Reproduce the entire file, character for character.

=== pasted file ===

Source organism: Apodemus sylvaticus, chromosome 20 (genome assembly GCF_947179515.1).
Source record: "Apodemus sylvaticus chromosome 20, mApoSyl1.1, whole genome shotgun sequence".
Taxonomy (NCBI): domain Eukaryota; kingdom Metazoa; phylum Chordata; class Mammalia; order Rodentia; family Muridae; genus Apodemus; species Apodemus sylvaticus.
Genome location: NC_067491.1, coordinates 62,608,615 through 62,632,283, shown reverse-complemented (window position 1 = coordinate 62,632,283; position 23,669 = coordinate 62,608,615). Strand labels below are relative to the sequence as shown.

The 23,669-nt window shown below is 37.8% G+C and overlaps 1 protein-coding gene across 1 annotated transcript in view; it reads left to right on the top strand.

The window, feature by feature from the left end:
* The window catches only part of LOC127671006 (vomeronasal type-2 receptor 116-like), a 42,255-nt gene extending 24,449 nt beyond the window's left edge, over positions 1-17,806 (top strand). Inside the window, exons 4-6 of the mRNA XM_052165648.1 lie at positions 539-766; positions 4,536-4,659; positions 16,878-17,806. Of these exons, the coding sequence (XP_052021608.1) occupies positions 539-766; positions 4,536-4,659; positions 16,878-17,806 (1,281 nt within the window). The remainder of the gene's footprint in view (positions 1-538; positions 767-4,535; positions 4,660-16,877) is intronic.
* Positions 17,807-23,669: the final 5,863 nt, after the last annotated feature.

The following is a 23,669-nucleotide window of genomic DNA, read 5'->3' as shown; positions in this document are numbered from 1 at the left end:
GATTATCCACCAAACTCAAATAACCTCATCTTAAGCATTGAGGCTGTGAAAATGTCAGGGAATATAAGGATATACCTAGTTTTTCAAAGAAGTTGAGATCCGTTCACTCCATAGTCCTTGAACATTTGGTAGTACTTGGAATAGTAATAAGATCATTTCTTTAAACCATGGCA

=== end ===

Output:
Source organism: Apodemus sylvaticus, chromosome 20 (genome assembly GCF_947179515.1).
Source record: "Apodemus sylvaticus chromosome 20, mApoSyl1.1, whole genome shotgun sequence".
Taxonomy (NCBI): domain Eukaryota; kingdom Metazoa; phylum Chordata; class Mammalia; order Rodentia; family Muridae; genus Apodemus; species Apodemus sylvaticus.
Genome location: NC_067491.1, coordinates 62,608,615 through 62,632,283, shown reverse-complemented (window position 1 = coordinate 62,632,283; position 23,669 = coordinate 62,608,615). Strand labels below are relative to the sequence as shown.

The 23,669-nt window shown below is 37.8% G+C and overlaps 1 protein-coding gene across 1 annotated transcript in view; it reads left to right on the top strand.

The window, feature by feature from the left end:
* The window catches only part of LOC127671006 (vomeronasal type-2 receptor 116-like), a 42,255-nt gene extending 24,449 nt beyond the window's left edge, over positions 1-17,806 (top strand). Inside the window, exons 4-6 of the mRNA XM_052165648.1 lie at positions 539-766; positions 4,536-4,659; positions 16,878-17,806. Of these exons, the coding sequence (XP_052021608.1) occupies positions 539-766; positions 4,536-4,659; positions 16,878-17,806 (1,281 nt within the window). The remainder of the gene's footprint in view (positions 1-538; positions 767-4,535; positions 4,660-16,877) is intronic.
* Positions 17,807-23,669: the final 5,863 nt, after the last annotated feature.

The following is a 23,669-nucleotide window of genomic DNA, read 5'->3' as shown; positions in this document are numbered from 1 at the left end:
GATTATCCACCAAACTCAAATAACCTCATCTTAAGCATTGAGGCTGTGAAAATGTCAGGGAATATAAGGATATACCTAGTTTTTCAAAGAAGTTGAGATCCGTTCACTCCATAGTCCTTGAACATTTGGTAGTACTTGGAATAGTAATAAGATCATTTCTTTAAACCATGGCA